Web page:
I do feel that the knowledge of how to fry potatoes, make a piecrust, and dress a chicken encourages self-sufficiency and creates a sense of confidence in one’s ability to cope with life. Indeed, I want my own family to be aware of the foods, the ingenuity, the knowledge, the skills, and above all, the everlasting work that was required to survive when resources and supplied were limited.
“Chores” lays out the reality of hard work on a rural farm, with the youngest being recruited into the workforce early on. From garden and farm work, such as oat schocking, to household and kitchen duty (dishwashing meant spelling lessons, math and science were learned through biscuit making), there are whole chapters devoted to “Milking,” “Wash Day,” “Gathering Nuts,” “Gathering Wood,” and “Outhouses”. And while many of us might see this kind of work as intolerably arduous, which make no mistake, it could be, Millie also writes about the inestimable rewards of learning discipline and independence.
Especially meaningful is her description of living in close contact with the animals on her farm: “The domestic animals were almost like people to us, and we treated them with respect. Their welfare was always our prime concern.” She writes:
Interacting so closely with the wildlife, along with domestic farm animals, was not a trivial aspect of our young lives. I have come to believe that this close relationship not only immensely enriched our growing-up experience, it made us kinder, more empathic, more understanding human beings. In addition, it clarified and defined our responsibility to these creatures and the entire natural community.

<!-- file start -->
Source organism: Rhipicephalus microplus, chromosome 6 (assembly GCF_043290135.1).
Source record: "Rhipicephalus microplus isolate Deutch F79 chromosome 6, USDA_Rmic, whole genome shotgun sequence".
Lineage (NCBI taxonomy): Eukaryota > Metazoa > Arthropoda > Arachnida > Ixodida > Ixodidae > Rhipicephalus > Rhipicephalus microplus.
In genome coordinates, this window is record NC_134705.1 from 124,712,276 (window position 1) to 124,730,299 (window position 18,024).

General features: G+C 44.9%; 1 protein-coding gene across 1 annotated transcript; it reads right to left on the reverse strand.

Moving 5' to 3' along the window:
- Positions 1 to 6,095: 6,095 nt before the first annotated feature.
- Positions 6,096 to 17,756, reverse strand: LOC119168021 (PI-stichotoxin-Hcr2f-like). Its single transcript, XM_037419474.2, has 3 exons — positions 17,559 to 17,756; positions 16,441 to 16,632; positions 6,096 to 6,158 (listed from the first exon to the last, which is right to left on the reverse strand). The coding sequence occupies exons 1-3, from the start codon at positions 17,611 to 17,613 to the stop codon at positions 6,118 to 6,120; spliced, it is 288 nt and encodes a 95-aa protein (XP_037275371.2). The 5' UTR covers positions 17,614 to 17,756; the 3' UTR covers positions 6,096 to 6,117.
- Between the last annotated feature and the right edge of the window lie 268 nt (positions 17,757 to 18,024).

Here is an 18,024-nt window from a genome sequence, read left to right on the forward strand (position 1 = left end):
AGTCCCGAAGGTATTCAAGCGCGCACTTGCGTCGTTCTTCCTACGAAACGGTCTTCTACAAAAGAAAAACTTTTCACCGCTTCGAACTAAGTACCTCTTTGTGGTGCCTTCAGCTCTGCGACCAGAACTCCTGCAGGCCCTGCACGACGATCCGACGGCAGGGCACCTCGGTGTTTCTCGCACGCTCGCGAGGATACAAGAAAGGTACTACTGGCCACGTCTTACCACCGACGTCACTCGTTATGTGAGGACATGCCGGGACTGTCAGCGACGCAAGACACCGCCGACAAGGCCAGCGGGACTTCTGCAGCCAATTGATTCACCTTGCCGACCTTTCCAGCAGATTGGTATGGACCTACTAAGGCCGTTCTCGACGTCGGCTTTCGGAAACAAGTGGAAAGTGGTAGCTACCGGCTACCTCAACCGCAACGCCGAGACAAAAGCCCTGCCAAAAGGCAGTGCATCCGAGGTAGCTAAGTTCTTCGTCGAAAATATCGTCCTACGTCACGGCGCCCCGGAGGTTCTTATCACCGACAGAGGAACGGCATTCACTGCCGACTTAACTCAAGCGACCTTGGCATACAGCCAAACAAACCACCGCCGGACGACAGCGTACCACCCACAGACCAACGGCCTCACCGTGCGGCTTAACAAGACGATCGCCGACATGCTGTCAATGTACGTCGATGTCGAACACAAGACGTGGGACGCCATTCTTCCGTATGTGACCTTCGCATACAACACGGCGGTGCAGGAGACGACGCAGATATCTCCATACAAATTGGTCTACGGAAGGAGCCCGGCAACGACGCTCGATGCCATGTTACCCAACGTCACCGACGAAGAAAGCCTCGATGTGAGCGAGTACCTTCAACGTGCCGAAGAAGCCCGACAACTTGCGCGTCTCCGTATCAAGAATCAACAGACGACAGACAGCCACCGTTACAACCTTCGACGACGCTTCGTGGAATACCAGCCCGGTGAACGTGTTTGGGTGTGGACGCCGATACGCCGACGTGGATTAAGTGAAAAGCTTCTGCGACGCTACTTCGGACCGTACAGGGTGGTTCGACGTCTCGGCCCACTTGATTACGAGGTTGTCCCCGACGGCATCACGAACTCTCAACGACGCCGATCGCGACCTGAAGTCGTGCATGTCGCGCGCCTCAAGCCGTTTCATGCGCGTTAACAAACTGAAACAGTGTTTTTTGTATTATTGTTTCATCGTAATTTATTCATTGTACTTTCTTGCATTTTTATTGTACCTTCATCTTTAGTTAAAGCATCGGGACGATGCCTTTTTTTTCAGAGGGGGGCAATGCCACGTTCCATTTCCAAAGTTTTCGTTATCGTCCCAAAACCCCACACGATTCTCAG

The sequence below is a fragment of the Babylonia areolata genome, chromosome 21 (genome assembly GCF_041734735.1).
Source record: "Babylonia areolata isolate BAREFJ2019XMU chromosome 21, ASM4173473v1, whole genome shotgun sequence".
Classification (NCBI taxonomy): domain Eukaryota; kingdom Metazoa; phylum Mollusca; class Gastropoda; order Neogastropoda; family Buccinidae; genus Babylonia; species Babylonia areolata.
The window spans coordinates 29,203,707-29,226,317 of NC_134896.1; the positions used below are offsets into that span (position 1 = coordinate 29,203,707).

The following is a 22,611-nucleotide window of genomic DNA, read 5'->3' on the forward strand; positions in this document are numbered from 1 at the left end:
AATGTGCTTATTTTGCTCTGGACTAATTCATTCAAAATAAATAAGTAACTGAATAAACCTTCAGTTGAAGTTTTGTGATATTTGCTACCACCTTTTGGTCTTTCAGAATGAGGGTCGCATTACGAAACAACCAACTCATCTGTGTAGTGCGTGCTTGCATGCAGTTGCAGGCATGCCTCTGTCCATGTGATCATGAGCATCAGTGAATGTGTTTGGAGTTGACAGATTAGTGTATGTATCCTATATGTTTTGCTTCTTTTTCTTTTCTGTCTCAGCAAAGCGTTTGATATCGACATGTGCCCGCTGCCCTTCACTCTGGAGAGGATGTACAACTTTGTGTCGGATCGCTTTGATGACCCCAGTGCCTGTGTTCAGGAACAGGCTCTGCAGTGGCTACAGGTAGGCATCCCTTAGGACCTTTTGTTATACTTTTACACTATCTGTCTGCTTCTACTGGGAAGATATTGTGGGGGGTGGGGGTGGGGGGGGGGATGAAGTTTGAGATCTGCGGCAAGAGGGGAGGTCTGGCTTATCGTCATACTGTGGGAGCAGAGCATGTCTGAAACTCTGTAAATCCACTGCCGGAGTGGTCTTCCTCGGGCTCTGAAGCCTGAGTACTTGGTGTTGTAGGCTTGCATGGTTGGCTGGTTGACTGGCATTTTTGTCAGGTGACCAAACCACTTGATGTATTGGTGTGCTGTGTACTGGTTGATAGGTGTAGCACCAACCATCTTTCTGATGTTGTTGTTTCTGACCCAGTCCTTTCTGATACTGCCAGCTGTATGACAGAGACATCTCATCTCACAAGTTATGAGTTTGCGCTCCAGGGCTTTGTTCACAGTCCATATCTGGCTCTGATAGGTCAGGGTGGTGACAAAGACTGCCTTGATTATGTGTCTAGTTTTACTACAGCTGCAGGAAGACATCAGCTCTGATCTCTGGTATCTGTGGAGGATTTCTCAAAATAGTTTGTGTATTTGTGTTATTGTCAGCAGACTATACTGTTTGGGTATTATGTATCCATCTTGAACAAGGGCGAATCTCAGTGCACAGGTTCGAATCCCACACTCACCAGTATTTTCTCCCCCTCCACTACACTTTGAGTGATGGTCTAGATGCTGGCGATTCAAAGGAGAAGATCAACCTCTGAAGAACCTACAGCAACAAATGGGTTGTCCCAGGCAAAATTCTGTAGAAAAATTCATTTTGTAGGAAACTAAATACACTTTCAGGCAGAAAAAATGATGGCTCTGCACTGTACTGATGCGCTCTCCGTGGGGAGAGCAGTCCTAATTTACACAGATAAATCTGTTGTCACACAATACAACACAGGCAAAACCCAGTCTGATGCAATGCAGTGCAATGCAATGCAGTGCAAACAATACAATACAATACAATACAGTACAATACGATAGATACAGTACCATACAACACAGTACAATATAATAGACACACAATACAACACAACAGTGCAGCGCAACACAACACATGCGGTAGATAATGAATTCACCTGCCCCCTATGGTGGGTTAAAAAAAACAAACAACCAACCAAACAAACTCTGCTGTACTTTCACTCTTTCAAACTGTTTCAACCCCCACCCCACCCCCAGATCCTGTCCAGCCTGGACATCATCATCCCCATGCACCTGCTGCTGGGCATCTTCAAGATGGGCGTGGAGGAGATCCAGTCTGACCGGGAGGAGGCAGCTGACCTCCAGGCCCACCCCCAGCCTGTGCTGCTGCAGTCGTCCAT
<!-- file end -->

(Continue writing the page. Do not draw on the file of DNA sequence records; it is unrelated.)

Millie did eventually leave the farm and continued working her whole life, becoming an English professor. Today she is a Professor Emeritus of English, retired from Suffolk County Community College on Long Island and she taught at the State University of Iowa at Iowa City, the State University of Missouri at Columbia, and at Adelphi University in Garden City, NY.
I recently had the enormous pleasure of speaking to Millie, who had just returned from another book tour, where she won an “emerging author” award, about which she said, “At 88, it’s a thrill!”
CE: Your book has been an enormous success and has taken on a life of its own. To what do you attribute the response?
MK: Well, I’m honestly dumbfounded by the response. It’s as if I’m standing outside of myself and looking at someone else’s charmed life. When the book first came out, by and large, there was an immediate response from older folks. But now, I’m getting emails from the “going green” crowd and “eco moms” as well as the “voluntary simplicity” types. It’s amazing who is reading this book. I get e-mails from 16 year olds and 96 year olds. People write me for home tips, to trade recipes, and to share ideas.
As a 24-year-old raised by a frugal mother and trained in the fine art of delayed gratification, I think I would appreciate reading it. Besides, I've always heard stories from my grandparents growing up on the farm during the Depression and this could give me some insight on those not-often heard stories!